Pressure sensor apparatus for measuring pressures including knock conditions in engine cylinders
Sensor apparatus for a multiple layer steel (MLS) cylinder head gasket measures combustion pressures for detecting engine conditions. A membrane is positioned at one end of an elongated metal tube, and the membrane end of the tube engages a cylinder bore boundary. A fiber optical sensor apparatus is fixed within the tube, and communicates with cyclic combustion events via the membrane. In one disclosed embodiment, optical wires from sensor apparatus situated at each engine bore are bundled into a common groove machined into an extended spacer layer radially outwardly of the conventional boundary of the gasket. The tube protects the sensor apparatus from damage of sealing stress on the gasket, and particularly at the bore perimeter. Each tube lies in a separate groove in the spacer layer that terminates at the bore boundary. A converter changes optical signals received from the apparatus into electrical signals for transmittal to a controller.
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This application claims priority under Title 35, USC Section 119(e) of U.S. Patent Application No. 60/396,532 filed on Jul. 16, 2002 which is incorporated by reference in its entirety. This application also claims priority under Title 35, USC Section 120 of U.S. patent application Ser. No. 10/077,411 (now U.S. Pat. No. 6,701,775), filed on Feb. 15, 2002, of which the present application is a continuation-in-part, which is incorporated by reference in its entirety.BACKGROUND OF THE INVENTION
1. Field of the Invention
The present invention relates generally to an apparatus embedded in and or applied to gasket structures, and more particularly to a sensing apparatus applied to combustion gaskets of internal combustion engines. More specifically, the invention relates to a pressure sensing apparatus provided within structures of multi-layered steel combustion gaskets for measuring pressure levels of combustion gases within the cylinder bores of internal combustion engines.
2. Description of the Prior Art
It is known to employ electronic sensors in gaskets for sealing between engine components including, for example, the block and cylinder head of a multi-cylinder internal combustion engine. In one case, the gasket comprises a sealing plate having several combustion chamber orifices, with combustion chamber sealing elements situated on the edges of the sealing plate surrounding the combustion chamber orifices. The gasket includes sensor elements for cylinder-specific detection of sealing movements perpendicular to the plane of the sealing plate, caused by pressure changes in respective combustion chambers being measured. All of the sensor elements are arranged outside of the combustion chamber sealing elements, and can be piezoelectric and piezoresistive, as well as glass fiber light guide-style sensors.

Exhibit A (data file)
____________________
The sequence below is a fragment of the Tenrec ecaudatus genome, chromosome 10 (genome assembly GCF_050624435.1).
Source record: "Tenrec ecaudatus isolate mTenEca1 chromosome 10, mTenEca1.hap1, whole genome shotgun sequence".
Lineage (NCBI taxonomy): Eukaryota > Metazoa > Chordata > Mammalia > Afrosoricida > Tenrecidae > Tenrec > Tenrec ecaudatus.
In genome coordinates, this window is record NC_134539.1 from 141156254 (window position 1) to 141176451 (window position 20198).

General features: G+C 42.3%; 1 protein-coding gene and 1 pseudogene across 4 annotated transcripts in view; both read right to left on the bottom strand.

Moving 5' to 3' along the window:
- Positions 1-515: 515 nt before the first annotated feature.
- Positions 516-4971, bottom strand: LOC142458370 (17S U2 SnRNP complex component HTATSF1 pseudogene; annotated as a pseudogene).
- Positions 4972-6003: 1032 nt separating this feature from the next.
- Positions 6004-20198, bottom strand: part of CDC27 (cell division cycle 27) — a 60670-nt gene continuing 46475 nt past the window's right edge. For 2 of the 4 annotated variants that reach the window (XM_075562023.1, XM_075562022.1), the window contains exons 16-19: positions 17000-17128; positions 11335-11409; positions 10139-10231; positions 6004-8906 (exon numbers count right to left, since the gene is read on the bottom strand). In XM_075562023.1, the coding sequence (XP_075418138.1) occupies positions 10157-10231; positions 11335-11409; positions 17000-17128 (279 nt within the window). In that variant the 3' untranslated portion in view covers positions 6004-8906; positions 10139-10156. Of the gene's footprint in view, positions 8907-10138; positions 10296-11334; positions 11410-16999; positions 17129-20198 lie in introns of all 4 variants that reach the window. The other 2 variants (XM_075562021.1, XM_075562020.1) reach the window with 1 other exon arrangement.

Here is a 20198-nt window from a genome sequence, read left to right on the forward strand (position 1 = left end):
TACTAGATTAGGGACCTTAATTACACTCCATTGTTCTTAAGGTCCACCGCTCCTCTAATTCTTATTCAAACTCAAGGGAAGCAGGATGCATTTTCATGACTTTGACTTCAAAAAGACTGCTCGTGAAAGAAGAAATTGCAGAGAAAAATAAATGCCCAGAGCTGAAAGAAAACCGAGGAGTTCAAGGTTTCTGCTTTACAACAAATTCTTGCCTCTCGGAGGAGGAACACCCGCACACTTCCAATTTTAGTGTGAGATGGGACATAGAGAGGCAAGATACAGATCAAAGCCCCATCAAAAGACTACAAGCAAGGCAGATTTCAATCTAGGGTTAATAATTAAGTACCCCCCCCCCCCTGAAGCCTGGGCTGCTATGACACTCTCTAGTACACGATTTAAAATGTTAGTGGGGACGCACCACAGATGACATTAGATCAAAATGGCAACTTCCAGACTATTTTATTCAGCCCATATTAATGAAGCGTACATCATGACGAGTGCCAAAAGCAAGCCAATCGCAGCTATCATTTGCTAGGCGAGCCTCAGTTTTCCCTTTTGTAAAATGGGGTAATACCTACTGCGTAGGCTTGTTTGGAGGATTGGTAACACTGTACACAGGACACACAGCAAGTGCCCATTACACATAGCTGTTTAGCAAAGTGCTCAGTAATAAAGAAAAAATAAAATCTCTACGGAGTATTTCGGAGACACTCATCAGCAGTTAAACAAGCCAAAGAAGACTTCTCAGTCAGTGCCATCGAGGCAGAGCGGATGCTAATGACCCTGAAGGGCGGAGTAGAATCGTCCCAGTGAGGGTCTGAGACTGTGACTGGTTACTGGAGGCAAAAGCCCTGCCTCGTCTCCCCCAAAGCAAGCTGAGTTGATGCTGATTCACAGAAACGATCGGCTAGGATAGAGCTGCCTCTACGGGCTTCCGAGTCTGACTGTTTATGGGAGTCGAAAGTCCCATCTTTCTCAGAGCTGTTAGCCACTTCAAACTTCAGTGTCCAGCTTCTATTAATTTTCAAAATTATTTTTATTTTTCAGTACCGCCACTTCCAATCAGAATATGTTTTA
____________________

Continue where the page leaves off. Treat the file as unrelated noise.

In another example, a gasket enclosed sensor system is employed for measurement of combustion chamber parameters and delivery of signals to points external of the engine. The gasket includes a combustion opening substantially surrounding a combustion chamber, and includes an access opening extending from the combustion chamber to a point external of the engine. A metallic sensor terminal is positioned within the access opening, and insulating material substantially surrounds the metallic sensor terminal.
In yet another example, a fluid sensor and associated circuitry are used to indicate presence of oil flow in a multi-cylinder internal combustion engine. The oil sensor includes a heating element positioned within the oil line, directly in the oil flow path. A comparator measures the value of signals from upstream and downstream heat sensors, and triggers a switching circuit when the temperature at the sensors approach one another to indicate an adequate oil flow to the engine.
In still another example, a gasket formed in the shape of an exhaust flange includes a load sensor comprising a pressure sensitive electrically resistive material positioned between electrodes and conductors extending outwardly of the perimeter of the gasket. A seal provided between first and second layers of the gasket, and about the load sensor, provides a seal for the electrodes, which are positioned in a cavity to protect the sensor from fluids.SUMMARY OF THE INVENTION
A sensor for a multiple layer steel (MLS) cylinder head gasket aperture boundary is adapted to measure combustion pressures occurring in internal combustion engines for detection and control of engine knock, i.e. predetonation conditions, among other purposes. The structure of the sensor includes a pressure sensitive membrane at one end of a metal tube, wherein the tube is positioned adjacent a cylinder bore aperture boundary. The membrane is affixed to the tube at its aperture boundary end, and an optical sensor structure is fixed within the tube downstream of the membrane. The tube protects the optical sensor from becoming damaged under high sealing stresses that occur at the cylinder bore. As disclosed, the sensor is placed into a spacer layer of the MLS gasket, in a groove formed in at least one spacer layer, and an optical fiber wire coupled with a sensor from each cylinder bore is bundled into a common groove of the spacer layer. Various methods for forming the groove are available. The groove may be located outside of the conventional component boundary of the gasket. Thus, the spacer layer may be extended radially outwardly of the conventional component perimeter at the convenience of the gasket designer. Finally, a converter is employed to change optical signals received from the optical wire into electrical signals for appropriate transmittal to a microprocessor of an engine control unit.